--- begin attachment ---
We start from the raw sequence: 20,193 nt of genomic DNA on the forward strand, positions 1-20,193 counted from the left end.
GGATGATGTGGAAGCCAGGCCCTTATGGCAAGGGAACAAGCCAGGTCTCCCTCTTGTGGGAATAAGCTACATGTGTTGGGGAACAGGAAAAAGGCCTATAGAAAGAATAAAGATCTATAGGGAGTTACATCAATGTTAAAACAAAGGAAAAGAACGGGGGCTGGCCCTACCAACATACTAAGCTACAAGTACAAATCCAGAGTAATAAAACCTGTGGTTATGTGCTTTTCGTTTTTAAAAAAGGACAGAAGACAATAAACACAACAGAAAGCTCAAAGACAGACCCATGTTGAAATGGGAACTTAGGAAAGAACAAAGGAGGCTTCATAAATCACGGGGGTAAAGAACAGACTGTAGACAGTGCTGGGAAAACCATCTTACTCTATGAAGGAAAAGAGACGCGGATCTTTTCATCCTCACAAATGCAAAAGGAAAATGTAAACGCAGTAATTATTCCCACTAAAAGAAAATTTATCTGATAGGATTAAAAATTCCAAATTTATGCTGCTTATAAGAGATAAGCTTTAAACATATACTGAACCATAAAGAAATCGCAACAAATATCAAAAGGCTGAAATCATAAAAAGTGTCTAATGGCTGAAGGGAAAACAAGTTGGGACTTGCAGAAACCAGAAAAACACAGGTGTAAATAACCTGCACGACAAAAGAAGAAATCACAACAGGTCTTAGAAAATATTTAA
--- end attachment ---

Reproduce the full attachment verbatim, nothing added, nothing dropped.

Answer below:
We start from the raw sequence: 20,193 nt of genomic DNA on the forward strand, positions 1-20,193 counted from the left end.
GGATGATGTGGAAGCCAGGCCCTTATGGCAAGGGAACAAGCCAGGTCTCCCTCTTGTGGGAATAAGCTACATGTGTTGGGGAACAGGAAAAAGGCCTATAGAAAGAATAAAGATCTATAGGGAGTTACATCAATGTTAAAACAAAGGAAAAGAACGGGGGCTGGCCCTACCAACATACTAAGCTACAAGTACAAATCCAGAGTAATAAAACCTGTGGTTATGTGCTTTTCGTTTTTAAAAAAGGACAGAAGACAATAAACACAACAGAAAGCTCAAAGACAGACCCATGTTGAAATGGGAACTTAGGAAAGAACAAAGGAGGCTTCATAAATCACGGGGGTAAAGAACAGACTGTAGACAGTGCTGGGAAAACCATCTTACTCTATGAAGGAAAAGAGACGCGGATCTTTTCATCCTCACAAATGCAAAAGGAAAATGTAAACGCAGTAATTATTCCCACTAAAAGAAAATTTATCTGATAGGATTAAAAATTCCAAATTTATGCTGCTTATAAGAGATAAGCTTTAAACATATACTGAACCATAAAGAAATCGCAACAAATATCAAAAGGCTGAAATCATAAAAAGTGTCTAATGGCTGAAGGGAAAACAAGTTGGGACTTGCAGAAACCAGAAAAACACAGGTGTAAATAACCTGCACGACAAAAGAAGAAATCACAACAGGTCTTAGAAAATATTTAA